Who Are They: Artemi Panarin

It was actually the game-winning goal. Not many thought it would be, but an empty-net goal in Chicago’s controversial 3-2 win over the St. Louis Blues Friday Night turned out to be the difference. That empty-netter also happened to be Artemi Panarin’s first Stanley Cup Playoff point.

At 24 years old, Panarin isn’t your typical rookie. Before signing with the Chicago Blackhawks last May, he’d appeared in 263 KHL (Russian Hockey League) games, registering 183 points including 76 goals. The KHL has a pretty good level of competition and talent which can include many of the best Russian talents that don’t come over to the NHL, so having that experience and volume of success gave Panarin a leg up on some of the other top rookies coming from College or the Canadian Hockey League. He was playing professional before the NHL, a rare occurrence among North American players.

Blackhawks Coach Joel Quenneville has nicknamed Panarin “The Bread Man” and he’s definitely got the lettuce that could go right on that bread, too. No one is quite sure where “The Bread Man” came from, but he has certainly delivered the goods in his rookie season. Playing Left Wing alongside Hart Trophy Winner (league leader in points) Patrick Kane, Panarin netted 30 goals and 47 assists in 80 games. That’s almost a point per game; rarified air among the best talents in the NHL and even more impressive considering he is a rookie. The first rookie 30-goal scorer since 2011, Panarin looks primed to take home the Calder Trophy for Top Rookie at the NHL Awards in June.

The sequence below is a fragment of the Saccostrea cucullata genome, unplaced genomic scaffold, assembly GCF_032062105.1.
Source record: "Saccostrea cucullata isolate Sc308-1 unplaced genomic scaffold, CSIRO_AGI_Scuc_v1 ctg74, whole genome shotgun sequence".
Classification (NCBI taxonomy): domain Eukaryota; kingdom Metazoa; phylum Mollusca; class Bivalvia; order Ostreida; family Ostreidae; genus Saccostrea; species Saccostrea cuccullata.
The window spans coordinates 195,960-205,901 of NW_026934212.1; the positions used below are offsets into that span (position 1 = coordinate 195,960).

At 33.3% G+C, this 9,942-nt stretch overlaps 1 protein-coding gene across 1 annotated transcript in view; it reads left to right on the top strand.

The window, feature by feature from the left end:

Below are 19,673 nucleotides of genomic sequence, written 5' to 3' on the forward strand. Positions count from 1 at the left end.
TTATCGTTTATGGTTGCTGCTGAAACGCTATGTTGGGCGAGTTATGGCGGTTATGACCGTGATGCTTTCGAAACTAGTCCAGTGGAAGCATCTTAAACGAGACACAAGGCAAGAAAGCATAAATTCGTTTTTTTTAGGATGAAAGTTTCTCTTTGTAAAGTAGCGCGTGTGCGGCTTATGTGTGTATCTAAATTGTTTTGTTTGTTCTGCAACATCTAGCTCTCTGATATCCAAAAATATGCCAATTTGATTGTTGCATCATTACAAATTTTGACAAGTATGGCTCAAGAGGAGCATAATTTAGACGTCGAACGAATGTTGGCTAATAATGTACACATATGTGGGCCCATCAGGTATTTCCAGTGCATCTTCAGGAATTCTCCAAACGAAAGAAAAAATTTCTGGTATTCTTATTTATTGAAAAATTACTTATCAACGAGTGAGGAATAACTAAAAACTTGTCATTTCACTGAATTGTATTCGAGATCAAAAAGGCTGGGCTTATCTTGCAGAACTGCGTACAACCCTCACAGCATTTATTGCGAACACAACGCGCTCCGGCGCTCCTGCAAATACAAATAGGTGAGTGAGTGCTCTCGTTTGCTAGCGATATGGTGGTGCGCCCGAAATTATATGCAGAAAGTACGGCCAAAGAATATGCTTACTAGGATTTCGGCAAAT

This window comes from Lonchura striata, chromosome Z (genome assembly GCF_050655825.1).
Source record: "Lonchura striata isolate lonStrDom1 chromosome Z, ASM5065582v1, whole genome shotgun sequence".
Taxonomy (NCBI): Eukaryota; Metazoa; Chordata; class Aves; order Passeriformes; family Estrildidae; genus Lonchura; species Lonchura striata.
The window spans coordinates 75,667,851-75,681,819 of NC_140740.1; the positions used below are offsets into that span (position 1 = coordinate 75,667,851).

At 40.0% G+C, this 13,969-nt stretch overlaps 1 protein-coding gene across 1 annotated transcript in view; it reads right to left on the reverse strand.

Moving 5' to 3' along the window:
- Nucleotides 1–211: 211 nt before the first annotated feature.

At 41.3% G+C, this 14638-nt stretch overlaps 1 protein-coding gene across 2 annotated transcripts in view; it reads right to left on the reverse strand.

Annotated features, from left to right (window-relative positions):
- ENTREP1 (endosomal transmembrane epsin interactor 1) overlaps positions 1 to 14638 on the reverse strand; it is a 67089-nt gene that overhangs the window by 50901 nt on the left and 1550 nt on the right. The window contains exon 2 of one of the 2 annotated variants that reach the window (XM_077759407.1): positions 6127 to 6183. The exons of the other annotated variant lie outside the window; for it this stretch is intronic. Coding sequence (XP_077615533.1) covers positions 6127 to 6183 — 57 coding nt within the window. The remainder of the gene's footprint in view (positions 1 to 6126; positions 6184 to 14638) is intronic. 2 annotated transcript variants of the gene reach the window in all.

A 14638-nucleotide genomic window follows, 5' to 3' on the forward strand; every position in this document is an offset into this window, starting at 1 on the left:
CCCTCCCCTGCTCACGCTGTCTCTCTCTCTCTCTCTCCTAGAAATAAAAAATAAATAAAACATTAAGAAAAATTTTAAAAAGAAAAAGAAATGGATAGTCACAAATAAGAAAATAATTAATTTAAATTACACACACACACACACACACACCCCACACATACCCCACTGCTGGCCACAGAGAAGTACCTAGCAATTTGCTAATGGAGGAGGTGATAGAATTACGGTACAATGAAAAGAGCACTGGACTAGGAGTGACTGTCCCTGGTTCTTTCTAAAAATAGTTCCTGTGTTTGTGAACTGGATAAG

Just to give an idea of how good Panarin has been this season in terms of dollars and cents, his base salary was $812,500. Not much for the typical NHL skater, but not bad for a rookie contract. That salary quadrupled. By scoring 60 points and 25 goals he received another $850,000 and a whopping $1.725 million bonus for being among the top 10 NHL forwards in points. That doesn’t happen every day and I don’t think even the Blackhawks were expecting him to develop such a chemistry with Patrick Kane in his first NHL season.

Panarin is must-watch hockey this spring as the Blackhawks are once again in the thick of things fighting for their fourth Stanley Cup in seven years. After the departure of some veterans and key pieces from the cup-winning ‘Hawks this past summer due to cap space, the Blackhawks were able to land their next star, something that would prompt NHL on NBC analyst Pierre McGuire to say, “Give an assist to GM Stan Bowman on this one for signing this guy,” every time Panarin makes a spectacular play. While the Blackhawks might have limped into the playoffs, which many probably aren’t concerned about, Panarin did just the opposite. Over his last five regular season games he recorded a ridiculous 13 points. It’s just not done regularly, which should make Blackhawks fans very excited about The Bread Man’s future because he has virtually his whole career in front of him.

If Chicago is to skip the first two months of the golf season and make a deep run yet again, it will need to receive the same type of production from Artemi Panarin as it has gotten all season long. There is no reason to think he won’t be sensational, either. Playing with one of the most successful cores in NHL history, Panarin can help etch is name into Blackhawks history, NHL history and possibly the Stanley Cup, not just this year, but for a long time to come.

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